Beefy Boxes and Bandwidth Generously Provided by pair Networks
Welcome to the Monastery
 
PerlMonks  

Private Methods Meditation

by theAcolyte (Pilgrim)
on Jul 19, 2004 at 04:08 UTC ( #375455=perlmeditation: print w/ replies, xml ) Need Help??


Private Methods (as I understand them)
A private method is unaccessible to anthing other then the owning package. The programmer's intent is to keep other objects/scripts from using these methods.

I imagine these methods need to know things that subclasses shouldn't/wouldn't know, or if called at the wrong time/place could mess up the object in ways that would make your head explode. Violently.

 

How can I make private methods?
Perl has no built in contruct to make methods private and I initally thought this was a good idea. If I _really_ want to use a method you consider private I should be able to. And if it makes my program crash or sing Three Dog Night songs then, its my problem.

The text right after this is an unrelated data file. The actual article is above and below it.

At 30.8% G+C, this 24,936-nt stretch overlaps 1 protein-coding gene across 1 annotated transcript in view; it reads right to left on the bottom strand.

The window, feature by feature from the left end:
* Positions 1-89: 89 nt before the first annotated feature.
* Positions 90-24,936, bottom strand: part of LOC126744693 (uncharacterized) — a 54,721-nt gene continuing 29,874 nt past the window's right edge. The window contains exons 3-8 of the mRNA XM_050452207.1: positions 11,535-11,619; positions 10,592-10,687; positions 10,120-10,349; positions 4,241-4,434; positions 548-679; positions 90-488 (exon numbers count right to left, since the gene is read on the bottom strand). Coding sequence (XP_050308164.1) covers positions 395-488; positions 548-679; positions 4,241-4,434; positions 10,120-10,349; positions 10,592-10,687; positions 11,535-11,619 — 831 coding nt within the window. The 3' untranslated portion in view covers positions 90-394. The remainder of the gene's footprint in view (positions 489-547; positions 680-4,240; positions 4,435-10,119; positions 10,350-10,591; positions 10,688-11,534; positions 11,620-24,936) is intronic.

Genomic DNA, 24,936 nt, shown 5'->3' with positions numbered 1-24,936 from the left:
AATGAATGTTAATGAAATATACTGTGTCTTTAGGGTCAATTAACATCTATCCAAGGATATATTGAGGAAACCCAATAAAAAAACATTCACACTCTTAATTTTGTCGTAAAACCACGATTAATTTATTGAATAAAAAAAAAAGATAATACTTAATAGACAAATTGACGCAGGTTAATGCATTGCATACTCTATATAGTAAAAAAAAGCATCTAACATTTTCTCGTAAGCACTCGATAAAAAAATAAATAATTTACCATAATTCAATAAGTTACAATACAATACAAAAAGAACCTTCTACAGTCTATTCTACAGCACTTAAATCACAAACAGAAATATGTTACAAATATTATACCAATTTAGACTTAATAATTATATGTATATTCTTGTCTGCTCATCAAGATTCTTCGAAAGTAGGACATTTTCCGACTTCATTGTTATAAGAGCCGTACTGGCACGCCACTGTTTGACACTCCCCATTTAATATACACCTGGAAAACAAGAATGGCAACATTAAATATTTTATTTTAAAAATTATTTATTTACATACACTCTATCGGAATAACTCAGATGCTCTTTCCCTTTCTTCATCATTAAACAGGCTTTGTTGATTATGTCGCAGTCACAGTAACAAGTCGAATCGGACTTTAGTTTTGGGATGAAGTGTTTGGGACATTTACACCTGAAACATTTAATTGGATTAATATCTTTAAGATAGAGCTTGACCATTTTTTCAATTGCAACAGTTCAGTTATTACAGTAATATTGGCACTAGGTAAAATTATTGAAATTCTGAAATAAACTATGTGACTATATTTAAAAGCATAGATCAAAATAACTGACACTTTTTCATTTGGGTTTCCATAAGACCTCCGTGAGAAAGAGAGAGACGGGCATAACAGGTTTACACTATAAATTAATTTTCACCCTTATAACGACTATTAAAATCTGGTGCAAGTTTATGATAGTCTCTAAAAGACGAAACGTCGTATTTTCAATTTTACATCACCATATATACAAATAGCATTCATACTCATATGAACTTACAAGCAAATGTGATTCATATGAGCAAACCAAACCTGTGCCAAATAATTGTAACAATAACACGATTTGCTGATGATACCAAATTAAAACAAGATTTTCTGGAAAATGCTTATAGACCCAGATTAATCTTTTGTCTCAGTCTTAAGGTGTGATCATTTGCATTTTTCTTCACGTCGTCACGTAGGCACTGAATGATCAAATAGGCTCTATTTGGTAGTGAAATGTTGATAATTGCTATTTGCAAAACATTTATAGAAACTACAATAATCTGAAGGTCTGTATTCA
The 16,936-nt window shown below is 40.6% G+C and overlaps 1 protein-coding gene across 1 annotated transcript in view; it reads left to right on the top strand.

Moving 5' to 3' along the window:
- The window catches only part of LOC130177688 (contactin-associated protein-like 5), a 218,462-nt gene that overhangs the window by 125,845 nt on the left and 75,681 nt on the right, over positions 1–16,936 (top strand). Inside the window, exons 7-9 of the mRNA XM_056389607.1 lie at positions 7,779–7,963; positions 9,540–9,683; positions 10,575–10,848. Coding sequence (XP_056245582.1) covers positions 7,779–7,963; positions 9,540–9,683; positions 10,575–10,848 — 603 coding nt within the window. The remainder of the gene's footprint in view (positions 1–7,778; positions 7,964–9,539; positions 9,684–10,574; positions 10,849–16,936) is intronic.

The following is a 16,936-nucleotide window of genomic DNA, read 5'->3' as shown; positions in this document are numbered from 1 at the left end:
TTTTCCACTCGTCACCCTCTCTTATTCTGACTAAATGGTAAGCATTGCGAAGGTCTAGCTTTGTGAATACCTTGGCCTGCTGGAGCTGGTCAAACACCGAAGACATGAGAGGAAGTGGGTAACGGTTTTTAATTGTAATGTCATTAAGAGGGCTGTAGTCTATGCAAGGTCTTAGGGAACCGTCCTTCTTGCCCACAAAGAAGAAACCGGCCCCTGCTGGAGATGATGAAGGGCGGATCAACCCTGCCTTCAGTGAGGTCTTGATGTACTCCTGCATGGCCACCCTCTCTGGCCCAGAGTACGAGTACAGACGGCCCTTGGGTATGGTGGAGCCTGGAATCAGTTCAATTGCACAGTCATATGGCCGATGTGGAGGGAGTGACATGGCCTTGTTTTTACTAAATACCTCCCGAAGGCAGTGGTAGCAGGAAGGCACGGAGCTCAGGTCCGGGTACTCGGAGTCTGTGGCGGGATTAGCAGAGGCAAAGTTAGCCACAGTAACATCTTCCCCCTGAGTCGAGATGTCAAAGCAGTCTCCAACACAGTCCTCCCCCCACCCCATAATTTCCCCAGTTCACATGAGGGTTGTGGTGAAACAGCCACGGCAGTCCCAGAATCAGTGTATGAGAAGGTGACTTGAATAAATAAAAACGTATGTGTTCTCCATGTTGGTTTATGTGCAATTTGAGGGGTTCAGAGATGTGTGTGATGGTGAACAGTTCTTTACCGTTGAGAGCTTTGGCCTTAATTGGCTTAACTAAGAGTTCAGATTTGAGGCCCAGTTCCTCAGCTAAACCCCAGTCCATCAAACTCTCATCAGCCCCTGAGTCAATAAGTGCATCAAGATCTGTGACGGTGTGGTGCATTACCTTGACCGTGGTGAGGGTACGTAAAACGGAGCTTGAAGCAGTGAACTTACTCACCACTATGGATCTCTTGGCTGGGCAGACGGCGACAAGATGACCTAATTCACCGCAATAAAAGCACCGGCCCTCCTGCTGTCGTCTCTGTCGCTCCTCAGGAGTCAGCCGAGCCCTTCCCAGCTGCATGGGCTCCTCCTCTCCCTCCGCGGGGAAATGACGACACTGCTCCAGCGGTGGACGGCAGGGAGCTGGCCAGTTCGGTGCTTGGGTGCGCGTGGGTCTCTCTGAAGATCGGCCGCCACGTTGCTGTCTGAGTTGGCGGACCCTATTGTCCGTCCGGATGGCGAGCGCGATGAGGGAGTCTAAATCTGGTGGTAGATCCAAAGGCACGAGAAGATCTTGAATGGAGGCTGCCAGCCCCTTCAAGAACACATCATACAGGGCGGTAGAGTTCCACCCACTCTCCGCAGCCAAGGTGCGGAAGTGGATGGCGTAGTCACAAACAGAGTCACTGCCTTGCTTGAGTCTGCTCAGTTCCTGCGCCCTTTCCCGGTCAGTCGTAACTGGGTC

The ways I've found to 'fake' private methods involve using code references. I didn't come up with these ideas myself, but saw them mentioned in different posts -- well, the first one anyway. And the second is an extention of the first. I'm calling these:

  • Very Private Methods
  • Private but not really private Methods

Very Private Methods:
you can simply put a code reference in a lexically scoped (I hope I'm using that term right) variable ... like my $method. Here's an example:

package SomeObject; my $very_private = sub { ... } # ------------------------------------------ # to call this method: $self->$very_private();

This method is only callable from within the package the subroutine is in. $object->$very_private(); won't work from wherever you actually created the object, so this fits the description of a private method. However, I'm not really thrilled with making it ~impossible~ to reach in and use it so I tried: